Dystonia is a movement disorder in which a person's muscles contract uncontrollably. The contraction causes the affected body part to twist involuntarily, resulting in repetitive movements or abnormal postures. Dystonia can affect one muscle, a muscle group, or the entire body.
Dystonia affects about 1% of the population, and women are more prone to it than men. Primary dystonia should be considered the third most frequent movement disorders after essential tremor and Parkinson's disease. As per a study by Duffy et al., in 1998 it has been reported that 1.4/million was the estimated prevalence in the UK.
Dystonia can also be classified as syndromes based on their patterns:
Botulinum toxin type A (Botox) injections into specific muscles may reduce or eliminate your muscle contractions and improve your abnormal postures. Some forms of early-onset dystonia respond to levodopa and carbidopa, a medication combination that increases brain dopamine, a neurotransmitter involved with muscle movement. Tetrabenazine, a drug to block dopamine, also may help some people with dystonia. Physical therapy or other therapies may help improve your symptoms. A sensory trick, which involves touching your affected body part, such as your face, may help reduce your contractions. Other surgical procedures include Deep brain stimulation and Surgery. In deep brain stimulation, surgeons implant electrodes into a specific part of your brain. The electrodes are connected to a generator implanted in your chest that sends electrical pulses to your brain and may help control your muscle contractions. Surgery rarely may be an option to treat some types of dystonia which haven't been successfully treated using other therapies.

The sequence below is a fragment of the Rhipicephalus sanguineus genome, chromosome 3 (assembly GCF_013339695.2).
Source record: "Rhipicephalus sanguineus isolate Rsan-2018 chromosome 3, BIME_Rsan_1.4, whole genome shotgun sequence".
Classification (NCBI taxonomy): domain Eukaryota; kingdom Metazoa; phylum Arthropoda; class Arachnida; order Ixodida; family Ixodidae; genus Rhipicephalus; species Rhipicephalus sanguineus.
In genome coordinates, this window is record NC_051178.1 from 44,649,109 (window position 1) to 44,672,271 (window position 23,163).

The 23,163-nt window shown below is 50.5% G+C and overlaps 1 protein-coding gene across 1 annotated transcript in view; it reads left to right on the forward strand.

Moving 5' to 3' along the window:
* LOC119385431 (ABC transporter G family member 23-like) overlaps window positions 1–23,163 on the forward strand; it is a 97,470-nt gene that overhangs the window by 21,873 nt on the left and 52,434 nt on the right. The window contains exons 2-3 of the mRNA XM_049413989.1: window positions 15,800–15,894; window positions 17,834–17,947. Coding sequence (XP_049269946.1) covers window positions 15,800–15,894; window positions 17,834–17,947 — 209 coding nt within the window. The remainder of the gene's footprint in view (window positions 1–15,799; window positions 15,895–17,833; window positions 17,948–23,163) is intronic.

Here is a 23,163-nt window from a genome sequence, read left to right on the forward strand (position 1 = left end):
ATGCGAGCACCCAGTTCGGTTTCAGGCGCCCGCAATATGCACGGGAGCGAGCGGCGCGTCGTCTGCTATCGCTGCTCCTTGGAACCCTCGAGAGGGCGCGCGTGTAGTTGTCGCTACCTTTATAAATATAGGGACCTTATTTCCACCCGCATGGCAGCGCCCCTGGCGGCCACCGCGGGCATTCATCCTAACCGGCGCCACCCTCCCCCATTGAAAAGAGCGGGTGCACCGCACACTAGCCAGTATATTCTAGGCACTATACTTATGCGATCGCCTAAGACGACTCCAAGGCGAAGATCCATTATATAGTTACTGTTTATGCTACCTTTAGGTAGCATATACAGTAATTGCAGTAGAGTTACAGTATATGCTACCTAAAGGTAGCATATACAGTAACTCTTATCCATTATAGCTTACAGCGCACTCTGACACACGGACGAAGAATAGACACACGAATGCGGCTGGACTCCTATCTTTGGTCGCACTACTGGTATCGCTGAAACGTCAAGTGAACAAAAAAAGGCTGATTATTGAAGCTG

The ultimate goals of research are to find the cause(s) of the dystonias so that they can be prevented, and to find ways to cure or more effectively treat people who are affected. The National Institute of Neurological Disorders and Stroke (NINDS), a part of the National Institutes of Health (NIH), is the Federal agency with primary responsibility for brain and neuromuscular research. NINDS sponsors research on dystonia both in its facilities at the NIH and through grants to medical centers and institutions throughout the country. Scientists at other NIH institutes also conduct research that may benefit individuals with dystonia. Scientists at the National Institute on Deafness and Other Communication Disorders (NIDCD) are studying improved treatments for speech and voice disorders associated with dystonia.